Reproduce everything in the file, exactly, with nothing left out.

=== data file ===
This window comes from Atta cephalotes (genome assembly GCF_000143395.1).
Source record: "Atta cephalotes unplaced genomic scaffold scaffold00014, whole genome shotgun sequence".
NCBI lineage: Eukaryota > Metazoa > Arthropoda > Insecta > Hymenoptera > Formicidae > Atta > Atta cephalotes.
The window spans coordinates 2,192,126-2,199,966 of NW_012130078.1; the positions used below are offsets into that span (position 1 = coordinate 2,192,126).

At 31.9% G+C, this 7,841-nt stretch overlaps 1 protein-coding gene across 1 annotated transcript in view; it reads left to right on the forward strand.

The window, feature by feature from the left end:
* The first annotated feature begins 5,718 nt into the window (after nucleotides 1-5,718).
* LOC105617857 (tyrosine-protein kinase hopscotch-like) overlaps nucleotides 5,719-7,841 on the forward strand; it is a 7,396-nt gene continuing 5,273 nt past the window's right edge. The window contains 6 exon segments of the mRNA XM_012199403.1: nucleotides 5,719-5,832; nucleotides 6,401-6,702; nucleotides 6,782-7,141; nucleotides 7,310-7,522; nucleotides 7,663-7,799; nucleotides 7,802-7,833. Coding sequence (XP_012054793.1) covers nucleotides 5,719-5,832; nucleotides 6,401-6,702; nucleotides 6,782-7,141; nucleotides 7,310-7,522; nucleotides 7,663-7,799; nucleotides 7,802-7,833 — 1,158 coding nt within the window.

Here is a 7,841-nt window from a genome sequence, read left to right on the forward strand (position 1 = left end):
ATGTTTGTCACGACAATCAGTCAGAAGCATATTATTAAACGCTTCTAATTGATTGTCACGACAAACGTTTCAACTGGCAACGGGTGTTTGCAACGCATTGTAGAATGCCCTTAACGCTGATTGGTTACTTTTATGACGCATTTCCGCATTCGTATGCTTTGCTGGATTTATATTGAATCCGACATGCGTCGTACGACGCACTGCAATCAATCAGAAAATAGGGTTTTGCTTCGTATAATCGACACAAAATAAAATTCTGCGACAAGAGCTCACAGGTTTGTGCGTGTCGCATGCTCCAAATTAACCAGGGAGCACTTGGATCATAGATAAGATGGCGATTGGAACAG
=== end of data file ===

This window comes from Atta cephalotes (genome assembly GCF_000143395.1).
Source record: "Atta cephalotes unplaced genomic scaffold scaffold00014, whole genome shotgun sequence".
NCBI lineage: Eukaryota > Metazoa > Arthropoda > Insecta > Hymenoptera > Formicidae > Atta > Atta cephalotes.
The window spans coordinates 2,192,126-2,199,966 of NW_012130078.1; the positions used below are offsets into that span (position 1 = coordinate 2,192,126).

At 31.9% G+C, this 7,841-nt stretch overlaps 1 protein-coding gene across 1 annotated transcript in view; it reads left to right on the forward strand.

The window, feature by feature from the left end:
* The first annotated feature begins 5,718 nt into the window (after nucleotides 1-5,718).
* LOC105617857 (tyrosine-protein kinase hopscotch-like) overlaps nucleotides 5,719-7,841 on the forward strand; it is a 7,396-nt gene continuing 5,273 nt past the window's right edge. The window contains 6 exon segments of the mRNA XM_012199403.1: nucleotides 5,719-5,832; nucleotides 6,401-6,702; nucleotides 6,782-7,141; nucleotides 7,310-7,522; nucleotides 7,663-7,799; nucleotides 7,802-7,833. Coding sequence (XP_012054793.1) covers nucleotides 5,719-5,832; nucleotides 6,401-6,702; nucleotides 6,782-7,141; nucleotides 7,310-7,522; nucleotides 7,663-7,799; nucleotides 7,802-7,833 — 1,158 coding nt within the window.

Here is a 7,841-nt window from a genome sequence, read left to right on the forward strand (position 1 = left end):
ATGTTTGTCACGACAATCAGTCAGAAGCATATTATTAAACGCTTCTAATTGATTGTCACGACAAACGTTTCAACTGGCAACGGGTGTTTGCAACGCATTGTAGAATGCCCTTAACGCTGATTGGTTACTTTTATGACGCATTTCCGCATTCGTATGCTTTGCTGGATTTATATTGAATCCGACATGCGTCGTACGACGCACTGCAATCAATCAGAAAATAGGGTTTTGCTTCGTATAATCGACACAAAATAAAATTCTGCGACAAGAGCTCACAGGTTTGTGCGTGTCGCATGCTCCAAATTAACCAGGGAGCACTTGGATCATAGATAAGATGGCGATTGGAACAG